WIKIMEDIA, CITRONSwordfish have a previously unrecognized oil gland near the base of the sword that connects via capillaries to pores on the skin, according to research published today (July 6) in the Journal of Experimental Biology. Marine biologist John Videler, emeritus professor at the Netherlands’ University of Groningen, and colleagues hypothesize that this gland produces an oily coating on the swordfish head, which—along with microscopic protrusions from the skin, called denticles—may reduce drag and boost swimming speeds.

“I find this quite fascinating,” ecologist Jens Krause of Berlin’s Humboldt University, who was not involved in the work, told The Scientist. Krause noted that the gland’s function has yet to be tested. “Much is really left as speculation. Nevertheless, I think it’s an interesting idea that deserves publication and will undoubtedly require testing.”

This paper was two decades in the making. In 1996, Videler performed magnetic resonance imaging (MRI)...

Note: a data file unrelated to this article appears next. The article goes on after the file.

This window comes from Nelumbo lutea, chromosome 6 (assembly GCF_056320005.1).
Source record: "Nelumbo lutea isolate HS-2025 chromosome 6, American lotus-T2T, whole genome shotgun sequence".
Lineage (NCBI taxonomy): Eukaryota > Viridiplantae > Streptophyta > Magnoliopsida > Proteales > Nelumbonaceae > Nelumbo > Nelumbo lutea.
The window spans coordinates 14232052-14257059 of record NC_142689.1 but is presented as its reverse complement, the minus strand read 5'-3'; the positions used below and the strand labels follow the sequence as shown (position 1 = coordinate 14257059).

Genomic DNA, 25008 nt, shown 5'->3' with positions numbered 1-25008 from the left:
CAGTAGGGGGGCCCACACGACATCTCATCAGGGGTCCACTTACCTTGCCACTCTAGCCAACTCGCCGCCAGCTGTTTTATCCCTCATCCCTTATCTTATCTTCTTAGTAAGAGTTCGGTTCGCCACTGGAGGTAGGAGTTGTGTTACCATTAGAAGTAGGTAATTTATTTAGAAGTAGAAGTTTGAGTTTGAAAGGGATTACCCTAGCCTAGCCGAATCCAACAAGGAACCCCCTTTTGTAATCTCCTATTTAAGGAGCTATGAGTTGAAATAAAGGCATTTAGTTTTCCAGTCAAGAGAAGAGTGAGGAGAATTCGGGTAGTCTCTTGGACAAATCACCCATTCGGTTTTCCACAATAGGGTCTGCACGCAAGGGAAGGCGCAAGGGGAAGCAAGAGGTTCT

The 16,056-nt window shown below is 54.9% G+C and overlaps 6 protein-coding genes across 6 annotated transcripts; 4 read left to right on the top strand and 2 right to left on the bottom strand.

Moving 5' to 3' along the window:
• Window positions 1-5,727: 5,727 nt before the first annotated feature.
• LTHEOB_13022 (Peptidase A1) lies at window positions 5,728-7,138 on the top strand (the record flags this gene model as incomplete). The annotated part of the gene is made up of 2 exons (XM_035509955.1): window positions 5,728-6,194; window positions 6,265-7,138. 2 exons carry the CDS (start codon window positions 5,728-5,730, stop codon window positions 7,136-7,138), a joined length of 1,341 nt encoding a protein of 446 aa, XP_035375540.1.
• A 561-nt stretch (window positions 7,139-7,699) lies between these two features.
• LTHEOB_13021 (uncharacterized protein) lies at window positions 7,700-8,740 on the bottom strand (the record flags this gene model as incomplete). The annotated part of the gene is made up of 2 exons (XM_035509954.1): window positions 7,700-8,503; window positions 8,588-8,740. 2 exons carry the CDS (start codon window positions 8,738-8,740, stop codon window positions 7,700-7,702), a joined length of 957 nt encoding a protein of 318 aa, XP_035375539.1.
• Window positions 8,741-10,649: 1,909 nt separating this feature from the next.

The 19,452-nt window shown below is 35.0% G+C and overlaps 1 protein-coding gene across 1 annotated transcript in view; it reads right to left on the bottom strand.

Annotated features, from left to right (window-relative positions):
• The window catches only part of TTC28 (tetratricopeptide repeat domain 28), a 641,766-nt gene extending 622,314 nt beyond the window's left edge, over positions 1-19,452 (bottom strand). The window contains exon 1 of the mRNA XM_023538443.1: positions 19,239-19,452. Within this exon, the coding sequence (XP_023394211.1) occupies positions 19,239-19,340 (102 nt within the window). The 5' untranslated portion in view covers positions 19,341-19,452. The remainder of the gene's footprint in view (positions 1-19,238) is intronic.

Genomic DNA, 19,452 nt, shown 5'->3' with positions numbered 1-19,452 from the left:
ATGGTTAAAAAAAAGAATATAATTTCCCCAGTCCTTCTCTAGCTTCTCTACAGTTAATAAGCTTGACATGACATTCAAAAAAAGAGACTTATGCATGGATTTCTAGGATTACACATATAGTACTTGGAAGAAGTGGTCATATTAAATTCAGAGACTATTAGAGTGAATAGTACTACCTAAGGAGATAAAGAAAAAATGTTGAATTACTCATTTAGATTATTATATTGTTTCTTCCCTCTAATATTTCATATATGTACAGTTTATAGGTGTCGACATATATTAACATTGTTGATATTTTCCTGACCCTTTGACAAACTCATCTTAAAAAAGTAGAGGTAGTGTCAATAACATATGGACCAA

Last year, another group described a weak area of thin bone at the base of the swordfish’s bill.

Videler was familiar with this spot: 20 years ago, on his way out of the hospital where he had administered the swordfish MRIs, he banged one of the animals’ swords against a door frame. “And then it broke off just at that weak spot,” he told The Scientist. Intrigued by the new finding, Videler decided to revisit the swordfish MRI data.

In the present study, the authors suggest that the spot is weak because the oil gland lies behind it.

The authors hypothesize that this gland releases oil to the capillaries and the vessels transport it to the pores, which secrete the fluid. The resulting oily layer, combined with the denticles—which make the skin rough—could make the skin super-hydrophobic and reduce drag, the authors proposed in their paper.

Swordfish cannot be kept in captivity, making them difficult to study. Future experiments could use models to investigate whether the oil layer reduces drag, Videler said.

Krause is interested to see whether other billfish—such as sailfish and marlins—have similar oil glands. “I’ve got lots of billfish heads in my freezer,” he said, “so I will certainly look at them and see whether I can find those [glands] also in our sailfish.”

Interested in reading more?

The Scientist ARCHIVES

Become a Member of

Receive full access to more than 35 years of archives, as well as TS Digest, digital editions of The Scientist, feature stories, and much more!
Already a member?